This essay will talk on the definition of privilege and dominance, the application and importance of anti-oppressive practice and the theoretical frame work of Thompson’s Personal, Cultural and Structural (PCS) models of oppression, Burnham’s social ‘GRRAACCEESS’ and Fook’s Micro and Macro approaches. It will also cover my reflection on the article ‘To Address Privilege and Dominance’ and how it influences my social work practice and a reflection on challenges that might arise in my practice.
Bailey (1998:109) defines privilege as ‘systematically conferred advantages individuals enjoys by virtue of their membership in dominant groups with access to resources and institutional power that are beyond the common advantages of marginalised citizens’.
Tillner (1997:2) defines dominance as ‘a form of identity practice that constructs a difference which legitimises dominance and grants the agent of dominance the illusion of a superior identity’. Anti-oppressive practice is the cornerstone of ethical social work practice. It is very important and central to learning in social work practice how to challenge the focused abuse of power and mistreatment of others using specific legislation where applicable and to consider the particular disadvantages resulting from a precise social difference. Dominelli (2002:36) denotes that ‘anti-oppressive practice addresses the whole person and enables the practitioner to relate to his or her client’s social context in a way that takes account of the ‘allocative and authoritative’ that both the practitioner and the client bring to the relationship. Thus, anti oppressive practice takes on board personal, institutional, cultural and economic issues and examines how this impinges on individuals’ behaviour and opportunities to develop their full potentials as persons living within collective entities’. Parker (2007) states that anti-discriminatory approaches highlight disadvantage by association experienced by people with whom social workers practise as the discrimination is directly related to the particular characteristics identified within the legislation. Parker (2007) further explains that anti-oppressive pursue to change systems that upholds the status quo at the expense of carers, service users disadvantaged or marginalised people due to their social division and statuses. Thompson (2006) identifies three levels that can make us better understand the ways oppression or discrimination works in society. These are Personal, Cultural and Structural (PCS) models of oppression. The personal or psychological level is concerned with an individual’s thoughts, feelings, views, attitudes and actions towards a particular group, person, race, gender, sexuality, religion or community. The cultural level centres on ‘shared ways of seeing, thinking and doing’ (Thompson, 2009). That is: cultural levels of interaction within society and shared ways of seeing, thinking and doing, the same values and patterns of thought and behaviour, conformity to social norms and humour as a vehicle for transmitting and reinforcing culture. Culture is also very influential in determining what is regarded as ‘normal’ in any given circumstance. The structural level refers to the network of social divisions and power relations that are so closely associated with them. It also relates to the way in which oppression and discrimination are ‘sewn in’ to the fabric of society or institutionalise. It also relates to the level of social forces; ‘interlocking patterns of power and influence’. Hugman (2009:1142) notes that ‘Fooks approach shows how working at the micro level can be informed by structural understandings of the causes of social needs’. Micro pertains to individual, domestic unit and small groups whilst macro relates to community, organisation and policies. It is important to work with macro minded in micro practice as most difficulties faced by service users can easily be identified at that level. Burnham (2005) claims...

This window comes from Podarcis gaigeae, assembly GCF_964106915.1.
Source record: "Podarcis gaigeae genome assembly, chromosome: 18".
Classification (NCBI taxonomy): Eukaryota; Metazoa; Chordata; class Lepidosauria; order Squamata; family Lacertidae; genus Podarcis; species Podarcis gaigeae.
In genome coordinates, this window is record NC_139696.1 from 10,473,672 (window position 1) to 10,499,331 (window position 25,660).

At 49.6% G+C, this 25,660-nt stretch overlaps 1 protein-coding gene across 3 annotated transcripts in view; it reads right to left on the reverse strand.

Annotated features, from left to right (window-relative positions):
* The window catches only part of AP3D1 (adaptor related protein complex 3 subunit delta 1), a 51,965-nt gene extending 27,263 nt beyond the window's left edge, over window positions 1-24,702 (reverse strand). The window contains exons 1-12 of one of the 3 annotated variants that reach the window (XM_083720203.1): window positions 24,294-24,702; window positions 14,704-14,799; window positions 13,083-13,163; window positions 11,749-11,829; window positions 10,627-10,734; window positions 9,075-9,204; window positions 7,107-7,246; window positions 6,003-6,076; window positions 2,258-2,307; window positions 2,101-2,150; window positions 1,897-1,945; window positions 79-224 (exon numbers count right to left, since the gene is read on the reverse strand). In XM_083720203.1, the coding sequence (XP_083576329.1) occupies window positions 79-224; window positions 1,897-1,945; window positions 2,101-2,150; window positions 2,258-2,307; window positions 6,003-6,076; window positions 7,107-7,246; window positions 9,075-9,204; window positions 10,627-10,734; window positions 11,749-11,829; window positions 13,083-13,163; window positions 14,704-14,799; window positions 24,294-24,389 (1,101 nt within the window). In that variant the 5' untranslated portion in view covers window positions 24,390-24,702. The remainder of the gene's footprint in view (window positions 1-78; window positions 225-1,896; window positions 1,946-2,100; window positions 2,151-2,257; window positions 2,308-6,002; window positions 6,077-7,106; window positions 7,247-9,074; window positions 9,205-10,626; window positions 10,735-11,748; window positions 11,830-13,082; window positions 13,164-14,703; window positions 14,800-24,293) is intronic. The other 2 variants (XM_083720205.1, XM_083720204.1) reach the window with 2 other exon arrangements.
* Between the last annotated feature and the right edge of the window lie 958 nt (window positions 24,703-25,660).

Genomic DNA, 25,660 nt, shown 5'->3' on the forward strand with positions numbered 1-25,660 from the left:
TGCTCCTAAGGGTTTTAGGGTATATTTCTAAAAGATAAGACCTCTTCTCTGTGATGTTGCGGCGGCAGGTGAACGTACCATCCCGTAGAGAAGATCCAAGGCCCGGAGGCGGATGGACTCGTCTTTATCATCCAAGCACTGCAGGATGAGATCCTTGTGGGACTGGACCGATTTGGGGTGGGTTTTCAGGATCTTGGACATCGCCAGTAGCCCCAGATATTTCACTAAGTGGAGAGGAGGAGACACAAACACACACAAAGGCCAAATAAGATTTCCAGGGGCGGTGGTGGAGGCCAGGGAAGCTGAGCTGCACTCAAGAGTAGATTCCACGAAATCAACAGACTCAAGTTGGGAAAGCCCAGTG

Please join StudyMode to read the full document